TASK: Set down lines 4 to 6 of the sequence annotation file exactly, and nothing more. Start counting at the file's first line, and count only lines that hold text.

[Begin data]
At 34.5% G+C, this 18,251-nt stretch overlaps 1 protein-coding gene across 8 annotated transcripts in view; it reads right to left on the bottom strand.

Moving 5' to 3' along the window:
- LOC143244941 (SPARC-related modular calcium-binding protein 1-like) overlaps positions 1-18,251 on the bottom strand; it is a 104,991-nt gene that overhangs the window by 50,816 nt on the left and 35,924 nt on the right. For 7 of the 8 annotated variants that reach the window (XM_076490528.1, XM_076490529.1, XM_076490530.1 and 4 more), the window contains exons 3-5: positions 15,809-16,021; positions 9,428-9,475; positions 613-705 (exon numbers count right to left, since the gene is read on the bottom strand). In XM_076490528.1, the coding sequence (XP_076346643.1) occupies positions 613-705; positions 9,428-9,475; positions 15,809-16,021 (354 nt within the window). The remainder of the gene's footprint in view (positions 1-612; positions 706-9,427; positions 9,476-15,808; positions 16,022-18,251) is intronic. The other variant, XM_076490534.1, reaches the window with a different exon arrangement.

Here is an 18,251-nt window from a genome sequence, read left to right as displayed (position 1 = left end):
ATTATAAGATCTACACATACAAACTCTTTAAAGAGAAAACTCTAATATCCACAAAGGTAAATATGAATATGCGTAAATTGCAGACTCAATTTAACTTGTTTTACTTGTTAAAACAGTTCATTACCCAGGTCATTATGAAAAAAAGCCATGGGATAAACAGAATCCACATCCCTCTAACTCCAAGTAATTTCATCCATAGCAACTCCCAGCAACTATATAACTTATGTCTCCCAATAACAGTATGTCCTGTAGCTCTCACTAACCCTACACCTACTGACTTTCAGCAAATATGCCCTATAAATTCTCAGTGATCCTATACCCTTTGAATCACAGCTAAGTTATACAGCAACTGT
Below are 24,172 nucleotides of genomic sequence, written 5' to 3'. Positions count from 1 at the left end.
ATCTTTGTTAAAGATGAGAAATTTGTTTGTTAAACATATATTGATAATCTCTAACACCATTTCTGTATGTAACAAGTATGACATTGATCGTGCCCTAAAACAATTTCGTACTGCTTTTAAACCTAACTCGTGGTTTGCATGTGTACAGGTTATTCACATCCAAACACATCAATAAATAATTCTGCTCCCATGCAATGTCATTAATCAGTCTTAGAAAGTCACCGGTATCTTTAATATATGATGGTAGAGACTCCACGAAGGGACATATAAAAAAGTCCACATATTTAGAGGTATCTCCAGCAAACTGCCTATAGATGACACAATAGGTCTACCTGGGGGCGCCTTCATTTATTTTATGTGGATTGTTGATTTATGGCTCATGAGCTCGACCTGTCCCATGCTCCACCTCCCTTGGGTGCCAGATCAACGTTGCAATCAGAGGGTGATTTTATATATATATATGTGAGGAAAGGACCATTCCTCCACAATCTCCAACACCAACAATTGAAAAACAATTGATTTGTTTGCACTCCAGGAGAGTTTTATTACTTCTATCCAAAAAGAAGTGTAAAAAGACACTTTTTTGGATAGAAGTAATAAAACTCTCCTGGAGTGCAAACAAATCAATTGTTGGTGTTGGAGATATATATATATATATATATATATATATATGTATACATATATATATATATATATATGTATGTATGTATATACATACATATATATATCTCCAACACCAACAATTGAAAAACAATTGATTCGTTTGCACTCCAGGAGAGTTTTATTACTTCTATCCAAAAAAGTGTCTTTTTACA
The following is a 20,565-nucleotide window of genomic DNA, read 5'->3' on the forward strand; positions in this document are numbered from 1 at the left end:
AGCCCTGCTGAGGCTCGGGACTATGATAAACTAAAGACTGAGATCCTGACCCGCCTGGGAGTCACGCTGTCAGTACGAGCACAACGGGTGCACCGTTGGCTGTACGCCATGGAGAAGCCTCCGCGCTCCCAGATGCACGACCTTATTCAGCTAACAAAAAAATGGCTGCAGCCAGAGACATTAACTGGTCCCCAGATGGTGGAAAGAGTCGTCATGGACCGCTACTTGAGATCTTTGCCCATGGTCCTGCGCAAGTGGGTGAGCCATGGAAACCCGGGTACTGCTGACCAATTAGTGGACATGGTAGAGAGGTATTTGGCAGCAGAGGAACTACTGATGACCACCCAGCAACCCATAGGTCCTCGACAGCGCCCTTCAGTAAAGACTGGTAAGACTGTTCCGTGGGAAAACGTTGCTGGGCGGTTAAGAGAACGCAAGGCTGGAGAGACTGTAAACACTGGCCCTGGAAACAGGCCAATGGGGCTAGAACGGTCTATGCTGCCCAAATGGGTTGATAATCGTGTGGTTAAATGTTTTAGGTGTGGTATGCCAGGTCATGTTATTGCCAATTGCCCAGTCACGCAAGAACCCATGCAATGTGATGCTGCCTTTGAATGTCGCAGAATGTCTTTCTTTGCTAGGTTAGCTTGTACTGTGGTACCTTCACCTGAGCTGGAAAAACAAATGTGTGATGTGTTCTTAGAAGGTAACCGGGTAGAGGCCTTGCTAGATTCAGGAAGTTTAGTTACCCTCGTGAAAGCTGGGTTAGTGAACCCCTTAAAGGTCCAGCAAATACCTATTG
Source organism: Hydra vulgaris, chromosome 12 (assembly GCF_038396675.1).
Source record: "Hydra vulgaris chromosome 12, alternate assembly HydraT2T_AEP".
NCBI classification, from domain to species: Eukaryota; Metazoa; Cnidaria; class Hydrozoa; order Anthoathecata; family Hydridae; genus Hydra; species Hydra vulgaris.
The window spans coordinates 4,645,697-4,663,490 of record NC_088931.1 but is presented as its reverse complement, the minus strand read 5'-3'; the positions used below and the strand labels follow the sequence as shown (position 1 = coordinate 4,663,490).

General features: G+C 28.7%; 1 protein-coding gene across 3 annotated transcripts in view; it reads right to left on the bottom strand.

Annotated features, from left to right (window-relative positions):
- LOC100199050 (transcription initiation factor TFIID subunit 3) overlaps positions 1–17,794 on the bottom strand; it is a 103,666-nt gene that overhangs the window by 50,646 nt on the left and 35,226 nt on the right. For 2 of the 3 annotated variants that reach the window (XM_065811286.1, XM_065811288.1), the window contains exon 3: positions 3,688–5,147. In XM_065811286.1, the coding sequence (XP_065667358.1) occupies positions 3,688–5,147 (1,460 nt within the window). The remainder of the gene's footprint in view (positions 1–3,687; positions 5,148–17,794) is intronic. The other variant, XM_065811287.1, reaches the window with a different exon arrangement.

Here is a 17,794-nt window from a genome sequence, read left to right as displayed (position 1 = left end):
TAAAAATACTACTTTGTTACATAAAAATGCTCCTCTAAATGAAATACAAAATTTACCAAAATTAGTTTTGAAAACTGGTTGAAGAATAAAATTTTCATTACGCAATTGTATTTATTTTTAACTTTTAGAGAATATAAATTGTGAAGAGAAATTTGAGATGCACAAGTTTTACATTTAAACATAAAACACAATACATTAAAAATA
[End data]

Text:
Here is an 18,251-nt window from a genome sequence, read left to right as displayed (position 1 = left end):
ATTATAAGATCTACACATACAAACTCTTTAAAGAGAAAACTCTAATATCCACAAAGGTAAATATGAATATGCGTAAATTGCAGACTCAATTTAACTTGTTTTACTTGTTAAAACAGTTCATTACCCAGGTCATTATGAAAAAAAGCCATGGGATAAACAGAATCCACATCCCTCTAACTCCAAGTAATTTCATCCATAGCAACTCCCAGCAACTATATAACTTATGTCTCCCAATAACAGTATGTCCTGTAGCTCTCACTAACCCTACACCTACTGACTTTCAGCAAATATGCCCTATAAATTCTCAGTGATCCTATACCCTTTGAATCACAGCTAAGTTATACAGCAACTGT
Below are 24,172 nucleotides of genomic sequence, written 5' to 3'. Positions count from 1 at the left end.